Absolute Moral Rules

Currently, I am taking a Coursera (online university courses) on Practical Ethics. Next to lectures and readings the course also consists of writing assignments, this is the first one. In this short essay, I am defending absolute moral rules. Disclaimer: I have yet to figure out for myself the position I want to take concerning morality/moral rules, but this one comes pretty close.

Do any moral rules hold without exception, no matter what the circumstances?

Moral rules are concerned with the principles of right and wrong behaviour. They define in a broad sense what behaviour is looked up to, and what behaviour people condemn. According to James Rachels, a person, a moral actor, is perceived to, at the very least, to guide one’s conduct by reason while giving equal weight to the interests of the people affected by the decision. David Hume states that reason is the consequence of our passions, our behaviour follows from them and thus also morality. Emmanuel Kant opposes this position and states that we can have a universal moral law. In this short essay, I will defend this last position by defining, examining and defending a universal moral rule.

Doing justice is one of the 13 moral rules that have guided one of history’s greatest men; Benjamin Franklin. In doing justice he means that you wrong none, by doing injuries or omitting the benefits that are your duty. With this, he means that a person is not to bodily harm another person, and thus doing injustice to the other and yourself. Also when you have benefits that are your duty to give to others, it is morally wrong to omit it from them. Doing justice here is an absolute moral rule, it is a principle that ought never to be violated.

There are two main objections to the use of absolute moral rules. The first is concerned with the use of the rules; is it applicable to everyone?. The second is concerned with the consequences of the rule; what about the consequences? I will defend the use of absolute moral rules using the example of doing justice.

It is true that not everyone does justice, and even the people who do justice, do not do this all the time. In different cultures, people have defined specific cases of justice on different terms. Even over time, the notion of justice has had changes. These changes, however, are subtle and are concerned with specific cases and not the idea behind doing justice. Take for instance the benefits of your labour, to whom do you distribute them? If a person decides to give everything away to charity this can be conceived to be a morally just decision. At the same time, a person who only spends his money on his own family is not doing something wrong morally. But when a CEO receives a large bonus whilst his company is losing money, everyone can agree that this is morally wrong.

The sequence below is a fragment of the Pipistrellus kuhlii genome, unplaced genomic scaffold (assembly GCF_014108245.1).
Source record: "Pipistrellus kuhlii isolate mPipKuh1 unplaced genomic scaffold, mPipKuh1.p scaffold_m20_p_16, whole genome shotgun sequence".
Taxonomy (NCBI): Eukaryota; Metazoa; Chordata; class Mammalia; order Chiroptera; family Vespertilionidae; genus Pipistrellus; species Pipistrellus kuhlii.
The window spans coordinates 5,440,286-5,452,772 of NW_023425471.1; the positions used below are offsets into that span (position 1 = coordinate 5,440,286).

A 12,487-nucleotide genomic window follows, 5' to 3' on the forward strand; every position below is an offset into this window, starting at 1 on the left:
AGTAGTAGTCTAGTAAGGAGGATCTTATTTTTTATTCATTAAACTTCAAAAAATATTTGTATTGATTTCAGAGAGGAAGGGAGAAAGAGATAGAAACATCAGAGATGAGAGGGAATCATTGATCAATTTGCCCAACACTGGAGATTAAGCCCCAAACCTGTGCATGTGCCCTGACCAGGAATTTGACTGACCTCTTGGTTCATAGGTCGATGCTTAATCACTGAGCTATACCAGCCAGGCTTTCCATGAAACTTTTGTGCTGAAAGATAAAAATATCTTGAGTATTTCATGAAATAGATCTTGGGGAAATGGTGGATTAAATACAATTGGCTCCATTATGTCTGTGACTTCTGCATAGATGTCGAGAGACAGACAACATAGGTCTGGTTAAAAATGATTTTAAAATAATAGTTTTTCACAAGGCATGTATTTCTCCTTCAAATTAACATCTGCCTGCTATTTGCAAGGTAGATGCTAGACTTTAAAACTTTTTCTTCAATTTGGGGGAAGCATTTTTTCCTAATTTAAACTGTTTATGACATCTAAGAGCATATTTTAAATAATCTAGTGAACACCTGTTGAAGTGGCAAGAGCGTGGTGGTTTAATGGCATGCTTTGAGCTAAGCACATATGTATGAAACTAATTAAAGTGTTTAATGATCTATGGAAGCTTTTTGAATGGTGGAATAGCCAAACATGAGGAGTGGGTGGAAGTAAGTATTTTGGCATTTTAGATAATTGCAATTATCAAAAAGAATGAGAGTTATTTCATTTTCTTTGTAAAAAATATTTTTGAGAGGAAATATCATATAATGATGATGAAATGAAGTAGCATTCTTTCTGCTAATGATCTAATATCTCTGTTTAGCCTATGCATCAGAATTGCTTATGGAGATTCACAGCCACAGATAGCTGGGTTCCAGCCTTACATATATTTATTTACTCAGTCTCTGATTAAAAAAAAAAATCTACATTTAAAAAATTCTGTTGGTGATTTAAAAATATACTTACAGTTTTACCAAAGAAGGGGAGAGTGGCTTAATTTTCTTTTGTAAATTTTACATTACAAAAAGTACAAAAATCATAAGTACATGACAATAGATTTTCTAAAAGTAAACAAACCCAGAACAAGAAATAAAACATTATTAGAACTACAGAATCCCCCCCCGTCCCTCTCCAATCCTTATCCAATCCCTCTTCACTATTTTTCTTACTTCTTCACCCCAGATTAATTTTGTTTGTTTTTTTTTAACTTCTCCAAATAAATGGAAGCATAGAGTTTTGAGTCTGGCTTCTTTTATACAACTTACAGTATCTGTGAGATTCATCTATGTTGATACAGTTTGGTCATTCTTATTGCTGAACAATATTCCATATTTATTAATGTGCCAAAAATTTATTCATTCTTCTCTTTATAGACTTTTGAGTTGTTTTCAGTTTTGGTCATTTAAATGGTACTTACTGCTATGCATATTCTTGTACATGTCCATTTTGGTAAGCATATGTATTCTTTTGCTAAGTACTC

What if everyone does justice? This opposition is concerned with the consequences of the moral rule (which in itself is deontological). Imagine that you are in a room with a terrorist and the only way to get to know where a nuclear bomb is hidden is via physical torture (i.e. doing injustice to the terrorist). The moral rule can still apply here, based both on deontological and consequentialist reasons. Concerning the former, it can be stated that doing any bodily harm to anyone is wrong in that it violates the rights a person has, terrorist or not. Holding onto a moral rule can, therefore, be seen as more important than the catastrophic outcomes of a particular (hypothetical) situation. Concerning the latter, you do not know if the terrorist will give the right information. Taking both positions together, doing injustice is a means that is not defendable by its ends.

Some moral rules hold without exception. Doing justice is one of the moral rules that endures criticism and is universally applicable. It is true that not all proposed moral rules hold without exception. Some examples of questionable moral rules are; have patience, be loyal. Other moral rules are very much debatable as to whether they hold without exception (e.g. do not gossip, be forgiving). Next to doing justice other moral rules also make intuitive sense and equally successfully can stand opposition; respect others, be dependable, humility.

Having all moral rules be dependent on the consequences of a situation is the opposite view of the one being defended in this essay. This is essence is a consequentialist argument. There are two problems with this kind of an argument. The first is the extent to which you define consequences, for who, when, where, etc.. The second is the practical application of consequentialist thinking, it is not practically possible for a person to, for each decision, to determine and weigh the effect of his actions. Therefore using a consequentialist approach to moral rules is both impracticable and unclear in its definition of what is right and wrong.

Doing justice is a moral rule that holds without exception, no matter the circumstances. This moral rule, and others, can help us understand better and let us live a moral life.